Home > .NET and the CLR > How to break on the ‘Main’ function with the .NET CLR 4.0 and WinDbg

How to break on the ‘Main’ function with the .NET CLR 4.0 and WinDbg

If you ever tried to write a post on a technical blog, maybe you already experienced a  strange thing: start with the idea of an article, and ends up with a totally different one.  This is definitely the case of this one, as I just tried to have a decent local variable  value in a call to the famous “!clrstack” function of the Windbg extension SOS, and I  had a lot of  trouble trying to break on the main function.

Most internet resources (even the help documentation of SOS itself !) advise the user to subscribe to the CLR load notification, and then load SOS and setup a deferred breakpoint. Well I don’t have any CLR load notification on my computer (Windows 7, and I tried x86/x64 applications targeting 4.0, 3.5 and 2.0), and I remembered experiencing the same behavior on my computer at work. As I’m not the only one having this issue (check this), I decided to write a short post about it.

So how can I break in the ‘main’ function of my application with .NET 4.0 and WinDbg?

Maybe this is your main question if you are reading this, so I’m going to start with the answer. Here is the advice given by SOS:

If it does not work, try this:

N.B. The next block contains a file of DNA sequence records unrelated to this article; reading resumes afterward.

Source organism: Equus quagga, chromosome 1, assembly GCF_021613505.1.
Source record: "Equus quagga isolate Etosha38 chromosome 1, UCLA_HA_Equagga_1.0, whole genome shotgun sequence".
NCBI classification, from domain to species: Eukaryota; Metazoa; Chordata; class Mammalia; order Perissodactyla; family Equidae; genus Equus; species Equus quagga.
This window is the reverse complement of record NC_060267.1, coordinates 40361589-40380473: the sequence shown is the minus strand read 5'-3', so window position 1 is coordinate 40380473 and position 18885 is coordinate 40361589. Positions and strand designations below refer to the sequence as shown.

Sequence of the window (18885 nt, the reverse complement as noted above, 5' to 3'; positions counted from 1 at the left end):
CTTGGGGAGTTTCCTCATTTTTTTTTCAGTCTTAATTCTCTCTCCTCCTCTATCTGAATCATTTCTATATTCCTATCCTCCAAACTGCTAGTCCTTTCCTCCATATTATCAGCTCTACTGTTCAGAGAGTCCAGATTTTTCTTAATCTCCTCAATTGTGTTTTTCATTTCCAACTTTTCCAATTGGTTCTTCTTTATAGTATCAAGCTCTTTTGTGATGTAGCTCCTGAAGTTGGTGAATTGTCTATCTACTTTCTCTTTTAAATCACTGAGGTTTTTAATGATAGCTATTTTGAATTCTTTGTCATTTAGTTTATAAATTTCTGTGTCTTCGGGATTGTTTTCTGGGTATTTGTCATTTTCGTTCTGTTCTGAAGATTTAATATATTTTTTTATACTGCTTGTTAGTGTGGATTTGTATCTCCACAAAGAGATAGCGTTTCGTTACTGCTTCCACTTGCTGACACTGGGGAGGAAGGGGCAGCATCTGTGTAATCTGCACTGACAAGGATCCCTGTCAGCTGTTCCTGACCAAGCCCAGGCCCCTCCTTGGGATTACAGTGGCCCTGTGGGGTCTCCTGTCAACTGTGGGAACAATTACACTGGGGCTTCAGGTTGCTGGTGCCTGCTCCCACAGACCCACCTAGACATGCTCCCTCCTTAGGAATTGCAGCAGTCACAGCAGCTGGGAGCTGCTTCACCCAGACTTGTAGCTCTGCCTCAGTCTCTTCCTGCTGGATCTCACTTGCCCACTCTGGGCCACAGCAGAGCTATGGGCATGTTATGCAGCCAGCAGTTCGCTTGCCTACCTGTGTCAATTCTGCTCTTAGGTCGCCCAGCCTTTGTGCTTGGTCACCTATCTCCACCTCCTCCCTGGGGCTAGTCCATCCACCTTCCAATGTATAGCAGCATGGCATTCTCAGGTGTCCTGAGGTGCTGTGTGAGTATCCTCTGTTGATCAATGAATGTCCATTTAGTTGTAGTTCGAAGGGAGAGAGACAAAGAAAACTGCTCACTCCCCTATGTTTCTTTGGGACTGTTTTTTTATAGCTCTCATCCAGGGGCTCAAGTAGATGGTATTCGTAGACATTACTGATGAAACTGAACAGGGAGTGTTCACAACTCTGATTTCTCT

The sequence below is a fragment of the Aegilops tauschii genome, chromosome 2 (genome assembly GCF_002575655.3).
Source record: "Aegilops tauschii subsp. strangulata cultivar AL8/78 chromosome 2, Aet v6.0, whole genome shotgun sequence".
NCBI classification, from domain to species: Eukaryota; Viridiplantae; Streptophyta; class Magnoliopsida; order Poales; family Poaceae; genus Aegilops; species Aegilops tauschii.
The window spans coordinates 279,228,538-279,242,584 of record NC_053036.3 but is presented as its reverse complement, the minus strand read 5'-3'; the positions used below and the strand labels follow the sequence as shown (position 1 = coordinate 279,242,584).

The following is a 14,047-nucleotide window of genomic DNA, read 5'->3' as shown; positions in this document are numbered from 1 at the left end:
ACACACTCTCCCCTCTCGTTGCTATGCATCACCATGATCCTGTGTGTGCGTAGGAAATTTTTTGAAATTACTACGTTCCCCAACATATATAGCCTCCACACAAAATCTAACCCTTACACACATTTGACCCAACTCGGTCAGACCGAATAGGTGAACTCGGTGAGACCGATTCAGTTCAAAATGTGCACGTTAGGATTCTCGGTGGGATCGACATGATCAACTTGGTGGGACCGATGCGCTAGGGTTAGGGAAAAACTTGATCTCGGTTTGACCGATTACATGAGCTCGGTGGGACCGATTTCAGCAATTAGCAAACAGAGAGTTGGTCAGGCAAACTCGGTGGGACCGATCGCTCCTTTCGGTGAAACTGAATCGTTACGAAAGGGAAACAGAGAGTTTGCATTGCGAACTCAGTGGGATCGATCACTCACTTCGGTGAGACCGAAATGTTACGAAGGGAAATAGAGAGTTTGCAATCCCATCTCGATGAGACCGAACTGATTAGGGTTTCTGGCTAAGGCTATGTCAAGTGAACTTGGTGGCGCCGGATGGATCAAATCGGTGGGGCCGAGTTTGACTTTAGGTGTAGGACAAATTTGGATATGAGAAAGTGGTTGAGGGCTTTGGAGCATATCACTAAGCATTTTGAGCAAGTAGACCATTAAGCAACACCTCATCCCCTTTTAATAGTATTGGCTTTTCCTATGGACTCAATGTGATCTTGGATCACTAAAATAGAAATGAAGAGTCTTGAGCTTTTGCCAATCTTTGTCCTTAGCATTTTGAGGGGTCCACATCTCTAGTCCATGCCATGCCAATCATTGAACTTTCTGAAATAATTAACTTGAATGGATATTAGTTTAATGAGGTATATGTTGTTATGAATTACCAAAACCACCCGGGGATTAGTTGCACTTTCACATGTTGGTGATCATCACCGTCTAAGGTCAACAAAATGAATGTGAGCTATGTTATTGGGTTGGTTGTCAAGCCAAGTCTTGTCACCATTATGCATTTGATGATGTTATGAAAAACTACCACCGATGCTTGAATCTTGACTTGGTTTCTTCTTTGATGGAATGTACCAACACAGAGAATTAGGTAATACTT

1) Start the debugger and type ‘sxe ld:clrjit.dll‘ : it asks to the debugging engine to stop when the clrjit.dll file is loaded.

2) Type ‘g’ to continue; once you reached the previous event, you can now load the SOS extension by typing ‘.loadby sos clr‘ and use any ‘!bpmd’ function you like, including ‘!bpmd myapp.exe MyApp.Main‘ (to be honest, you can load the SOS extension as soon as clr.dll is loaded, but the !bpmd function does not work before the loading of clrjit.dll, on my computer at least).

You should now have a right breakpoint set up!

Why the CLR notification events don’t work?

Well it’s a very good question, and nobody on the net seems to have an answer (me neither). I spent a few minutes to track down what’s going on (thanks to this page, I have the callstack of a classic program triggering the CLR load event) and although I changed some functions behavior right in memory (clr!JITNotifications::IsActive among other ones…) nothing worked. But it is quite clear that the runtime is not aware that it has to throw an exception for CLR loading. More investigation would require more time, and as I found an easy workaround…maybe someday I will take the time to find an answer about that!


Categories: .NET and the CLR Tags: ,
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  1. December 6, 2010 at 12:17 am

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